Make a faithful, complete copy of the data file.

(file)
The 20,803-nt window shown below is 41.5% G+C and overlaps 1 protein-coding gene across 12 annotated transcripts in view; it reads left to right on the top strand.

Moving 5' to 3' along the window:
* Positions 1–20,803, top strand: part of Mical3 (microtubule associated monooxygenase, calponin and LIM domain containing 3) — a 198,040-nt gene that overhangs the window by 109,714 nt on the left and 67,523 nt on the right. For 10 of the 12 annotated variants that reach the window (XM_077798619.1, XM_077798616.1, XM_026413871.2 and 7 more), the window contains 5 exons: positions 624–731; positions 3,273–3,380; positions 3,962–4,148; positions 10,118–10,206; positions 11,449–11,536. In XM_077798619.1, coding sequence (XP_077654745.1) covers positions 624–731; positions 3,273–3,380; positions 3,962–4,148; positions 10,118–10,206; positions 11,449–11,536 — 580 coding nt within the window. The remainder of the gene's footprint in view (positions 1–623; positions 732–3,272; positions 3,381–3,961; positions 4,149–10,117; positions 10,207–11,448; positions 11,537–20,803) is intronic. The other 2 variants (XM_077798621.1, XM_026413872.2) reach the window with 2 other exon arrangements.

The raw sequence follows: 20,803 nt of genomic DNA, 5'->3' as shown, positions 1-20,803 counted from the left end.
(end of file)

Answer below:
The 20,803-nt window shown below is 41.5% G+C and overlaps 1 protein-coding gene across 12 annotated transcripts in view; it reads left to right on the top strand.

Moving 5' to 3' along the window:
* Positions 1–20,803, top strand: part of Mical3 (microtubule associated monooxygenase, calponin and LIM domain containing 3) — a 198,040-nt gene that overhangs the window by 109,714 nt on the left and 67,523 nt on the right. For 10 of the 12 annotated variants that reach the window (XM_077798619.1, XM_077798616.1, XM_026413871.2 and 7 more), the window contains 5 exons: positions 624–731; positions 3,273–3,380; positions 3,962–4,148; positions 10,118–10,206; positions 11,449–11,536. In XM_077798619.1, coding sequence (XP_077654745.1) covers positions 624–731; positions 3,273–3,380; positions 3,962–4,148; positions 10,118–10,206; positions 11,449–11,536 — 580 coding nt within the window. The remainder of the gene's footprint in view (positions 1–623; positions 732–3,272; positions 3,381–3,961; positions 4,149–10,117; positions 10,207–11,448; positions 11,537–20,803) is intronic. The other 2 variants (XM_077798621.1, XM_026413872.2) reach the window with 2 other exon arrangements.

The raw sequence follows: 20,803 nt of genomic DNA, 5'->3' as shown, positions 1-20,803 counted from the left end.